Your users have embraced consumerisation with gusto, and bring in a whole variety of devices into work expecting to connect to the corporate network. Your CEO loves it and wants an enterprise app store up yesterday, if not sooner.
To avoid total chaos, you want to standardise on one, possibly two platforms. Which do you choose? Android? Apple? Windows Phone? BlackBerry? Each has their strengths and weaknesses. To help you decide, let's take a look at how each platform is faring right now, and how it's likely to evolve in the future.
The big two, or three, or four?
Overall, the mobile market globally continues to grow, largely thanks to the developing world and China in particular. According to research firm Gartner, growth will remain steady throughout this year and next, at around 3.7 per cent.
So the pie is growing, but how is it sliced? Android currently enjoys just over half of total smartphone sales across most of the world, growing by more than four percentage points since the end of 2012.
And while Android was making these gains, Apple stumbled with a shrinking share in most of the same territories compared to 2012, although it remains strong in the US and UK, and is growing in China.
Apple will claim that it is still performing where it counts, but investors don't appear to agree, since its stock lost eight per cent of its value when its financial results were released recently, which among other things revealed lower than expected smartphone sales, especially of the new iPhone 5c.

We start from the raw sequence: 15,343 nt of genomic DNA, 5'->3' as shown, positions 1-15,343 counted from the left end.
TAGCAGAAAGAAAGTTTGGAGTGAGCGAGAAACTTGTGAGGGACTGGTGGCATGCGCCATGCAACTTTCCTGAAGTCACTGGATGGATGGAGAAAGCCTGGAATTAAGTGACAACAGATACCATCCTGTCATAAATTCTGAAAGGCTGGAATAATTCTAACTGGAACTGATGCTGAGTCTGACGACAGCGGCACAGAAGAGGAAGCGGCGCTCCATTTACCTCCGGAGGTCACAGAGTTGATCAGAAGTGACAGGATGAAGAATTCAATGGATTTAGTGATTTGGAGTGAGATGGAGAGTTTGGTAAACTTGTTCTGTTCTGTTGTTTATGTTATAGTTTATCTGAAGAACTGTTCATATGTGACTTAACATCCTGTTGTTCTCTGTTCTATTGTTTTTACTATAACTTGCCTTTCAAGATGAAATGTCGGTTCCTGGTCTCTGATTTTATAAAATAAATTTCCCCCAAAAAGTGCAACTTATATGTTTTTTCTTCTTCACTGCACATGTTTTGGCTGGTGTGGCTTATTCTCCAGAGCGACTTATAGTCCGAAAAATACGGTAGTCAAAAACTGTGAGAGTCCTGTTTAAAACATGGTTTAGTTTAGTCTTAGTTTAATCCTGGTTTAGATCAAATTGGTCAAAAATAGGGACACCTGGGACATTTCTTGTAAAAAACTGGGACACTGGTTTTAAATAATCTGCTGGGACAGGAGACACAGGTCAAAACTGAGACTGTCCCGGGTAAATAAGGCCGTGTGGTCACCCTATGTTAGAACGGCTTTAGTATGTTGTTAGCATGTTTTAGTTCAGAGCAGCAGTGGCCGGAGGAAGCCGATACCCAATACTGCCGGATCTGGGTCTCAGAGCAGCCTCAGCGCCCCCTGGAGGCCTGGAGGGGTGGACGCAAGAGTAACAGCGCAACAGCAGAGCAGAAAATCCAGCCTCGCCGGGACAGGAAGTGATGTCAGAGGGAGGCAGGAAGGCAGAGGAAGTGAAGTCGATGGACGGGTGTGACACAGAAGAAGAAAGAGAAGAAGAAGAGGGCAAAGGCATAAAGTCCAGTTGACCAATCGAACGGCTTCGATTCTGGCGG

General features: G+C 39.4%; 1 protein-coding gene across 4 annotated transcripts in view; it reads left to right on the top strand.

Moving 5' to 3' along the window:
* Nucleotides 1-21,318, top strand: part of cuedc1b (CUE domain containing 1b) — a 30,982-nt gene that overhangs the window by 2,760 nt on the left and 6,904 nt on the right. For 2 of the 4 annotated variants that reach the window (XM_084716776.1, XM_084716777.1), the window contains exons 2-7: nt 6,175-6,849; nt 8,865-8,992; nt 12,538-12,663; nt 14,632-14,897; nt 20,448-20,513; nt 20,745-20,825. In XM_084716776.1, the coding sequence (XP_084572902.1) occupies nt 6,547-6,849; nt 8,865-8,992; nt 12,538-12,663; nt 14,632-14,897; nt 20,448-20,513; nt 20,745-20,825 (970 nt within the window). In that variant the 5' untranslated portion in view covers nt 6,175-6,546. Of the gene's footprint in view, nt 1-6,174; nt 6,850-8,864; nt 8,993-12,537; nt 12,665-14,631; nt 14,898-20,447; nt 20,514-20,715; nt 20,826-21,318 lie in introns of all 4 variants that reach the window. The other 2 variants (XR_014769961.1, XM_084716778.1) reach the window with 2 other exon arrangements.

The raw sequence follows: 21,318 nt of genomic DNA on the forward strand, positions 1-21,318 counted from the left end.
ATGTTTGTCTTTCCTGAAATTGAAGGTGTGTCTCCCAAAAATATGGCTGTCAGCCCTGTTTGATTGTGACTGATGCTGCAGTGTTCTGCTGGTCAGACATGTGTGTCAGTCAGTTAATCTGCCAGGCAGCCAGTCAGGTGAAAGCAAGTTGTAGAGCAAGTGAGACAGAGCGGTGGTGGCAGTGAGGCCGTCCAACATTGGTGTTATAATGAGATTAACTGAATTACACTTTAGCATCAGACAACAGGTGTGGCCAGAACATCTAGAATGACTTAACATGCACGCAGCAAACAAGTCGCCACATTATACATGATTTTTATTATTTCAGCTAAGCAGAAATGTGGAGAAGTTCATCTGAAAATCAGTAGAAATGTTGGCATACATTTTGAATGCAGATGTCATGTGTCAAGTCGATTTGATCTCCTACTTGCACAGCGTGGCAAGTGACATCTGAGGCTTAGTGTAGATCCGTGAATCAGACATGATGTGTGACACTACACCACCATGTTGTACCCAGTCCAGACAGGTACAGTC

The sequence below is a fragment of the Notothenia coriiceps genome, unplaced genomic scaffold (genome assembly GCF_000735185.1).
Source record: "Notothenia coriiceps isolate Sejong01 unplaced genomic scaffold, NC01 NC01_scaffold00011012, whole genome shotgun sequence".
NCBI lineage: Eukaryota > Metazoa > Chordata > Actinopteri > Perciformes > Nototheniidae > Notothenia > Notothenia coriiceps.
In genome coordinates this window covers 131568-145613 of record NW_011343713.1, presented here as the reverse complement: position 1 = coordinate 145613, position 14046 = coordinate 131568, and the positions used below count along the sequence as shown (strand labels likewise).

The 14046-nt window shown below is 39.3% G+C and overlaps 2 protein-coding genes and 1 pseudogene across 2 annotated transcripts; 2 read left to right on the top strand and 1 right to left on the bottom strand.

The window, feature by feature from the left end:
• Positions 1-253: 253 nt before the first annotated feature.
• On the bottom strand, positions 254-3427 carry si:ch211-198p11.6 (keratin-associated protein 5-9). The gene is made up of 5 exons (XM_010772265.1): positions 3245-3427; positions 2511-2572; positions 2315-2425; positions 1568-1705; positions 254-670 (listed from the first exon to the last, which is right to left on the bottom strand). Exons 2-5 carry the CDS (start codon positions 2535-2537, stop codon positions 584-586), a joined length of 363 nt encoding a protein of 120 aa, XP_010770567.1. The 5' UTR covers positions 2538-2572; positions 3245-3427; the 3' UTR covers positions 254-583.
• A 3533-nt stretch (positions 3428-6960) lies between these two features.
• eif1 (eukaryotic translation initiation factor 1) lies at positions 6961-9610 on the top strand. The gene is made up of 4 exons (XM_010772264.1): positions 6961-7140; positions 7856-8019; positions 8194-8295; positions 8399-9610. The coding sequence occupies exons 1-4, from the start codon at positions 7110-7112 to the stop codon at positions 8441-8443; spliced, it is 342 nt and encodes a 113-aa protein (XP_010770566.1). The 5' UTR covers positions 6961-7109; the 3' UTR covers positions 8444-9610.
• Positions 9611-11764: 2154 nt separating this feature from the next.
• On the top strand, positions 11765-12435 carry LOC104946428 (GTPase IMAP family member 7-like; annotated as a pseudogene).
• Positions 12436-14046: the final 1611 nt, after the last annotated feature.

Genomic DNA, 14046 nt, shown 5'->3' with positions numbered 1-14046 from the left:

The promise of riches to come from China is what's keeping Apple bullish, with 15.4 per cent of the firm's revenues for the first fiscal quarter 2014 coming from the region. And now that China Mobile has started selling iPhones following protracted negotiations, Apple appears to have a solid foothold for expansion in the globe's biggest market. Apple CEO Tim Cook said: "Last week was the best week for activations we've ever had in China. At this moment, we're only selling in 16 cities and that number is projected to be 300 cities by the end of the year."
On the face of it, then, good times ahead for Cook and his gang. But the battleground is fierce, and the terrain is uneven. China has a history of restricting market access for foreign firms, with Facebook and Twitter experiencing the thin end of that wedge in recent years. Apple itself was forced into an embarrassing apology last year when its consumer warranties were found to be inadequate. And the consumers themselves are not as brand loyal as those in the west, meaning they won't pay a premium for supposed prestige.
And then there's Chinese smartphone manufacturer, Xiaomi, which has rocketed to the fore, and produces the top-selling smartphone in China - all the more impressive given that the brand was only launched in 2010, and the device sold only online.
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